Time is money. So says fellow ZDNet blogger George Ou who wrote:...
Between the Lines
Larry Dignan and other IT industry experts, blogging at the intersection of business and technology, deliver daily news and analysis on vital enterprise trends.
Larry Dignan is Editor in Chief of ZDNet and SmartPlanet as well as Editorial Director of ZDNet's sister site TechRepublic.
Rachel King is a staff writer for ZDNet based in San Francisco.
It's very rare that my good friend Charlie Cooper and I disagree on matters involving tech punditry. Where so many are quick to donne rose colored glasses around this or that deal or announcement, Coop and I have FDA-approved grey cloudy sky corneal implants from C&C, Inc.
According to News.com's Stephen Shankland: Linux on desktop computers will begin taking off in mainstream markets in the next 12 to 18 months, Novell President Ron Hovsepian has predicted.
Via Dave Winer, Jeff Jarvis has penned a commentary on Disney's announcement that it will be making some of ABC's television programs viewable over the Internet. Wrote Jarvis: TV has finally exploded.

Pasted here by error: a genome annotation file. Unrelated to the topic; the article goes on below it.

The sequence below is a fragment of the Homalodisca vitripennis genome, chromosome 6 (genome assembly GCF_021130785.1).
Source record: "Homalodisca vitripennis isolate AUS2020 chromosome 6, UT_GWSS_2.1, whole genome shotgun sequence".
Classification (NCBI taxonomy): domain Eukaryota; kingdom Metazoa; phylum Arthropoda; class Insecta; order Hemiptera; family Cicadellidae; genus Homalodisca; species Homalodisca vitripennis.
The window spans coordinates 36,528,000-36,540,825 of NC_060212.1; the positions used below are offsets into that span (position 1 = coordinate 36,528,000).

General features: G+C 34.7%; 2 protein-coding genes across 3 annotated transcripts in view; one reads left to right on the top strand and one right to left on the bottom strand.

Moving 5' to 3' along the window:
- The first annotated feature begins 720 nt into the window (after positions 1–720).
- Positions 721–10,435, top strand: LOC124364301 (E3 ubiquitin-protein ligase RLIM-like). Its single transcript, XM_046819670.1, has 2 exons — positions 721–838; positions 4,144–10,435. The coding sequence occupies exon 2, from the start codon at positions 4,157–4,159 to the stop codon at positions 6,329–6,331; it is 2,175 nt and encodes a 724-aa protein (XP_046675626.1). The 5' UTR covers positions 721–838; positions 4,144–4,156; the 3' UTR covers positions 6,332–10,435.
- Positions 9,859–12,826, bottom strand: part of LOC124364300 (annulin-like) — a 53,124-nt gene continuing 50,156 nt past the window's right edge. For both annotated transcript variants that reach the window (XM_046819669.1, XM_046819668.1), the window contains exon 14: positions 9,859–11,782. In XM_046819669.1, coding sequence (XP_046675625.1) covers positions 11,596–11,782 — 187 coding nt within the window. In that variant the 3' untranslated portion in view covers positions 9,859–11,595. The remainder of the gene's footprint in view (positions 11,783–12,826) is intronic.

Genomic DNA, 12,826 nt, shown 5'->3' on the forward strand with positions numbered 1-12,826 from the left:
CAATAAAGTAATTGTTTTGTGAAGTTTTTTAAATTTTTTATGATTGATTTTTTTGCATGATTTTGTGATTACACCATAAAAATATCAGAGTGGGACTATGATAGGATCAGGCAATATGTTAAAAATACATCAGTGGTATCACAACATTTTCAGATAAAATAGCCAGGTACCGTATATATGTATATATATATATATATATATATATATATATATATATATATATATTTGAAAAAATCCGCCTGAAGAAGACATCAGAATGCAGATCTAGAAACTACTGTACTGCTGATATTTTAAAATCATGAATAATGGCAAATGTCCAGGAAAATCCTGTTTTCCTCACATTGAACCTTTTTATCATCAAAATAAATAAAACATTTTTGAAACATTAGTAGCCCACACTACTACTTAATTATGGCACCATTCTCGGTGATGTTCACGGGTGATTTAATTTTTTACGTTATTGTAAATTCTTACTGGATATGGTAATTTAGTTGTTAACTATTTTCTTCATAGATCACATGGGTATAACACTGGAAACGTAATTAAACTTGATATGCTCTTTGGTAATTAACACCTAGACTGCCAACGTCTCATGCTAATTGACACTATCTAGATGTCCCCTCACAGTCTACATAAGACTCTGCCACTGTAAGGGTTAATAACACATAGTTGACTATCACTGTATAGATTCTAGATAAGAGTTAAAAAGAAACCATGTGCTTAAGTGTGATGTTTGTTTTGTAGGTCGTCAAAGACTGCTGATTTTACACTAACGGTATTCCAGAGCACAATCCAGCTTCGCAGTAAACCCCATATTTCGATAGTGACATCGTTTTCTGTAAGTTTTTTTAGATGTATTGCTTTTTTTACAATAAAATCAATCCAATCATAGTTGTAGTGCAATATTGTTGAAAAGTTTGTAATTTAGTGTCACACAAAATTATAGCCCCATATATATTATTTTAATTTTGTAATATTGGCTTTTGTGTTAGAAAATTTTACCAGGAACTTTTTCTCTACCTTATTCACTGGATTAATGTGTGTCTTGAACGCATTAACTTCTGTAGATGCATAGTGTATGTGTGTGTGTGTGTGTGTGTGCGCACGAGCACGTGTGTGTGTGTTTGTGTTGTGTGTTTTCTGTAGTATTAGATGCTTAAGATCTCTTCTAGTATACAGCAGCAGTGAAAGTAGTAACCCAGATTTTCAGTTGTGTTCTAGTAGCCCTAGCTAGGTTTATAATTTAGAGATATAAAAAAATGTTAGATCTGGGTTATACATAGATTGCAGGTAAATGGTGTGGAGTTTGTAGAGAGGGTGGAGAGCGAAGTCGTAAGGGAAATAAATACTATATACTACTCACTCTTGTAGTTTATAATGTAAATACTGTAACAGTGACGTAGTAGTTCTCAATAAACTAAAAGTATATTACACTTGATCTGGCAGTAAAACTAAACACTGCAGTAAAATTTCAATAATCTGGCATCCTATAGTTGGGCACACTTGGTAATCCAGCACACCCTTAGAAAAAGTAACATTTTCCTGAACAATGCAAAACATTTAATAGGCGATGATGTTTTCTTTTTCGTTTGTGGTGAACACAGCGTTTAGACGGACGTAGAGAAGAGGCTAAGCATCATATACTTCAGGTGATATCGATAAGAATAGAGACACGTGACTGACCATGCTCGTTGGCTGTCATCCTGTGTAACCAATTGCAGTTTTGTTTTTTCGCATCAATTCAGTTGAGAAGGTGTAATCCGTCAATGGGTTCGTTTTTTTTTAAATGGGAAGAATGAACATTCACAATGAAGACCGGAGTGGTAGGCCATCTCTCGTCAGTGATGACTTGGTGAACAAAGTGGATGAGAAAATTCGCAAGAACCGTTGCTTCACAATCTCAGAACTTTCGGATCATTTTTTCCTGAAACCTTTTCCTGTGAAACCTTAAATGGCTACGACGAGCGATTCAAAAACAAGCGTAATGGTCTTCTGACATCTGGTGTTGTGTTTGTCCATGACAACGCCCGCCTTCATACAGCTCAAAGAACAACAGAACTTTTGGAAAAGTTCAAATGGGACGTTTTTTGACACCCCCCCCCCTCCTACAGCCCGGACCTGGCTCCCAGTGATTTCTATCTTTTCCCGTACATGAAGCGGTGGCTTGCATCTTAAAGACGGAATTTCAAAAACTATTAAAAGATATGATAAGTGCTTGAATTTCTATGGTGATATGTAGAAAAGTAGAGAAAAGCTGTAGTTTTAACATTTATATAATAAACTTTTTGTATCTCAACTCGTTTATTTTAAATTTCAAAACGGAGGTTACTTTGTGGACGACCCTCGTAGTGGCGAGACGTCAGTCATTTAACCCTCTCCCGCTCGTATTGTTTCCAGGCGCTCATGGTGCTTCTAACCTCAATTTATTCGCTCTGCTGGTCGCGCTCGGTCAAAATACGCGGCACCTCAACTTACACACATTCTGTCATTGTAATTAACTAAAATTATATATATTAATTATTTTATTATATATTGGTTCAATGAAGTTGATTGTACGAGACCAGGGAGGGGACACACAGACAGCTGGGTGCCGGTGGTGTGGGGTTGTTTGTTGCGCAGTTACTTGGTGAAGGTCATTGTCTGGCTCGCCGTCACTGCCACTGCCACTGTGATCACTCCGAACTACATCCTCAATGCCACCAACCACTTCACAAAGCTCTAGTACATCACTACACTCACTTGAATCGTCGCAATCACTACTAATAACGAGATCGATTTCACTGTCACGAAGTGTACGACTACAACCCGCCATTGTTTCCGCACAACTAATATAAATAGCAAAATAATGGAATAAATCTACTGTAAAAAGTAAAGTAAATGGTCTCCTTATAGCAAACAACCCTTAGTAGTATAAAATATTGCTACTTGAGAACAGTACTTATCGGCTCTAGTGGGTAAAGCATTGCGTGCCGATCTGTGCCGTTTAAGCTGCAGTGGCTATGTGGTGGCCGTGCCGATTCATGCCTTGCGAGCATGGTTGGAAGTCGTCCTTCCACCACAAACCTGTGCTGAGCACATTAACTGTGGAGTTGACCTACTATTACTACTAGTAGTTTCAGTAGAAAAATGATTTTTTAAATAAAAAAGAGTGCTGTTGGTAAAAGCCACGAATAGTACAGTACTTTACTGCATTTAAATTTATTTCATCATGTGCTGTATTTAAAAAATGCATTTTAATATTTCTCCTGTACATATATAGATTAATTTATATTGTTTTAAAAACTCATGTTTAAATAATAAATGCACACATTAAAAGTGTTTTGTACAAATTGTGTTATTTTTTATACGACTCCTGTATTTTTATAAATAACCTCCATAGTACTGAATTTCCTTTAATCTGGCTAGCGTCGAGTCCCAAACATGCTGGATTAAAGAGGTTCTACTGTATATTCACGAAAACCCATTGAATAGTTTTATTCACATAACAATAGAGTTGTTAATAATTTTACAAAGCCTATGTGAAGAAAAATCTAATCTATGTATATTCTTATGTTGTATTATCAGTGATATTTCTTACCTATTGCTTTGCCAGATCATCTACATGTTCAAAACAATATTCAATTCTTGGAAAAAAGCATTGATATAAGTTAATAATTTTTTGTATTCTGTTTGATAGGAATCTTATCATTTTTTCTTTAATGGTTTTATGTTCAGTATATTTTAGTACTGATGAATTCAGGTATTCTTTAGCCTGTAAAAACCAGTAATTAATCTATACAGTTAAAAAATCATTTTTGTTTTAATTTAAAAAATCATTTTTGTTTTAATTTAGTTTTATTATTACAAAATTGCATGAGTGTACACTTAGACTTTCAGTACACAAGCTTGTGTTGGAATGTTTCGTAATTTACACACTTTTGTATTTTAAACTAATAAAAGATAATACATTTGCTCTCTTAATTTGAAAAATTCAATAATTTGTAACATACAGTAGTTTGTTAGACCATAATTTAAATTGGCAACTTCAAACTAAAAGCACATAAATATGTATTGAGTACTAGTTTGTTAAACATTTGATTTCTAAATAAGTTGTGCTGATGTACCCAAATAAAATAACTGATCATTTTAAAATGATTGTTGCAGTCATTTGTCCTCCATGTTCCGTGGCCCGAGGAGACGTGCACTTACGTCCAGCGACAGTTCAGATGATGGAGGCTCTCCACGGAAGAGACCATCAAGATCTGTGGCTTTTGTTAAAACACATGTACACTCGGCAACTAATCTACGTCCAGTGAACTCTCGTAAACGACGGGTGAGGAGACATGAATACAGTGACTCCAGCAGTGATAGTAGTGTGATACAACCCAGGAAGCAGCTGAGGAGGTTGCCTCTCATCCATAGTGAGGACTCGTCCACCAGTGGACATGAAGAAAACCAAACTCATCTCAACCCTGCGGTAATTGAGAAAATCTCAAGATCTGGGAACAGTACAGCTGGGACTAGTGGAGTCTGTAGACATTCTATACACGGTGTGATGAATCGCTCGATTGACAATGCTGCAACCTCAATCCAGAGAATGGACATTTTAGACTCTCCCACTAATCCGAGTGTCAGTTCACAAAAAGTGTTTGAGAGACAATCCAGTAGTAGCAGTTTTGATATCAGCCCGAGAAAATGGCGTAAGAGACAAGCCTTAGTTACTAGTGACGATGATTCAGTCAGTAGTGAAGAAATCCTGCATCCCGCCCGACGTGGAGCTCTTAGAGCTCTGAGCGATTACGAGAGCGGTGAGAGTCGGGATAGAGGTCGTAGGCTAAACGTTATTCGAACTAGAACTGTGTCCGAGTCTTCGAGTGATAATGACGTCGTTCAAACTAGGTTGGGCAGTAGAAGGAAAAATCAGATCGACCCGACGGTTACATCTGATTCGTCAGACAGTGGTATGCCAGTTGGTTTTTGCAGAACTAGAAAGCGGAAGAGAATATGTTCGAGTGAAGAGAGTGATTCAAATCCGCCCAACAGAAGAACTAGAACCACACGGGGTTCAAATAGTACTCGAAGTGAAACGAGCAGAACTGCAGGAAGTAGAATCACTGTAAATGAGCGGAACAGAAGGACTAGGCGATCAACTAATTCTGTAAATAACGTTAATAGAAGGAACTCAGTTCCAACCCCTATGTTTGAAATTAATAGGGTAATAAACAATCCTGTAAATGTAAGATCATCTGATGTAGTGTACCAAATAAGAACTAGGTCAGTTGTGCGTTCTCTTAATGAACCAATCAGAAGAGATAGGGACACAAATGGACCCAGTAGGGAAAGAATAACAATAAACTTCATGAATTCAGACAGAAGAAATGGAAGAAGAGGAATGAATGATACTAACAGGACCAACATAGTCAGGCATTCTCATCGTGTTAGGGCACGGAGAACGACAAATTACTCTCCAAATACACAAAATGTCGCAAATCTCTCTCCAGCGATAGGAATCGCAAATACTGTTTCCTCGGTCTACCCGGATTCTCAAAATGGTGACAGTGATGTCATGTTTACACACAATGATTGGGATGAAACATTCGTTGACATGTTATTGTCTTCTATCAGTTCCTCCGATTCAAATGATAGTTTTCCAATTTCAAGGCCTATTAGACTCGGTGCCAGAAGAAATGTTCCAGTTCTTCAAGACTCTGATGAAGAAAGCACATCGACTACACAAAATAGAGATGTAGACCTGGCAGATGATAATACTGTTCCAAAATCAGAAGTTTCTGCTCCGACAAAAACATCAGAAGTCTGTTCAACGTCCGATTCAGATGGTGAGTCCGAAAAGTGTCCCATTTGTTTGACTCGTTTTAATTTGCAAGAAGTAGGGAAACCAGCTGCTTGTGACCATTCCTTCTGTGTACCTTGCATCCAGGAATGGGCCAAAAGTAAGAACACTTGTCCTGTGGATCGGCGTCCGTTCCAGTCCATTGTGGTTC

DARPA (the Defense Advanced Research Projects Agency, part of the Pentagon) has called for proposals to develop "insect cyborgs" that could be used for remote-controlled reconnaissance ("bugs"). According to DARPA, "Through each metamorphic stage, the insect body goes through a renewal process that can heal wounds and reposition internal organs around foreign objects.
Via ZDNet News, Reuters has the details: Linux distributor Red Hat said on Monday that it signed an agreement to buy open-source company JBoss for at least $350 million, a move that expands Red Hat's product line and adds to its growth potential. The transcation is 40 percent cash and 60 percent in Red Hat stock, with an additional $70 million owed, subject to financial performance....
Infoworld's Dave Rosenberg:...it's not Novell that's going to buy JBoss, but the other big Linux guys, RedHat.
Webaroo is launching a new permutation on Web search, with a free service that scours a subset of the Web without a live Internet connection. Of course, the simple twist is that Webaroo allows users to download onto a laptop or mobile device, such as a smart phone, focused and algorithmically derived portions of the Web, called ‘web packs,’ for PCs (no Mac yet) on a variety of topics, such as sports, news and localities.
On the record: Following up on my post on remarks by the quotable Motorola CIO Toby Redshaw at Software 2006, Dan Bricklin did a podcast interview with him a few weeks ago, focusing on how his company uses wikis and blogs to further collaboration and innovation. Also, some bits on Redshaw's SOA initiatives.
Blogging for me will be light next week. Heading for the rainforest...